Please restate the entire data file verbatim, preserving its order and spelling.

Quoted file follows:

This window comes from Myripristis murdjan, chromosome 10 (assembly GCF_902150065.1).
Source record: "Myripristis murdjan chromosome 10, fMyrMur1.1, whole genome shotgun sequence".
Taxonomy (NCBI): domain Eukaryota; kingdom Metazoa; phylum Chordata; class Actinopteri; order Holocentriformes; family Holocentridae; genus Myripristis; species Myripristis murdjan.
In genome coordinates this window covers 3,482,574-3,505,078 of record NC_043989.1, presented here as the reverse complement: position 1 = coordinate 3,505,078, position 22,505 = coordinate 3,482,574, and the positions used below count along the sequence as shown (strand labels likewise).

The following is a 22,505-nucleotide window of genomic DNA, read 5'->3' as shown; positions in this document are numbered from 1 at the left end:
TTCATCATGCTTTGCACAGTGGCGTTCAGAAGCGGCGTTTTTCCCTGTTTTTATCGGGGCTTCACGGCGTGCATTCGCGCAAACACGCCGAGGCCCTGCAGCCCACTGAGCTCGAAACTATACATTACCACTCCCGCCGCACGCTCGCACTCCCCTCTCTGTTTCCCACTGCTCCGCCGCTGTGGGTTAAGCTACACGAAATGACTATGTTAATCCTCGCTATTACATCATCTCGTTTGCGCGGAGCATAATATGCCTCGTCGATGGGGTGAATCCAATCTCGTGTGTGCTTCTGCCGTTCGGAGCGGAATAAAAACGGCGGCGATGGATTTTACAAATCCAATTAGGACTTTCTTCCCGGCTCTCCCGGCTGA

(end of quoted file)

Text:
This window comes from Myripristis murdjan, chromosome 10 (assembly GCF_902150065.1).
Source record: "Myripristis murdjan chromosome 10, fMyrMur1.1, whole genome shotgun sequence".
Taxonomy (NCBI): domain Eukaryota; kingdom Metazoa; phylum Chordata; class Actinopteri; order Holocentriformes; family Holocentridae; genus Myripristis; species Myripristis murdjan.
In genome coordinates this window covers 3,482,574-3,505,078 of record NC_043989.1, presented here as the reverse complement: position 1 = coordinate 3,505,078, position 22,505 = coordinate 3,482,574, and the positions used below count along the sequence as shown (strand labels likewise).

The following is a 22,505-nucleotide window of genomic DNA, read 5'->3' as shown; positions in this document are numbered from 1 at the left end:
TTCATCATGCTTTGCACAGTGGCGTTCAGAAGCGGCGTTTTTCCCTGTTTTTATCGGGGCTTCACGGCGTGCATTCGCGCAAACACGCCGAGGCCCTGCAGCCCACTGAGCTCGAAACTATACATTACCACTCCCGCCGCACGCTCGCACTCCCCTCTCTGTTTCCCACTGCTCCGCCGCTGTGGGTTAAGCTACACGAAATGACTATGTTAATCCTCGCTATTACATCATCTCGTTTGCGCGGAGCATAATATGCCTCGTCGATGGGGTGAATCCAATCTCGTGTGTGCTTCTGCCGTTCGGAGCGGAATAAAAACGGCGGCGATGGATTTTACAAATCCAATTAGGACTTTCTTCCCGGCTCTCCCGGCTGA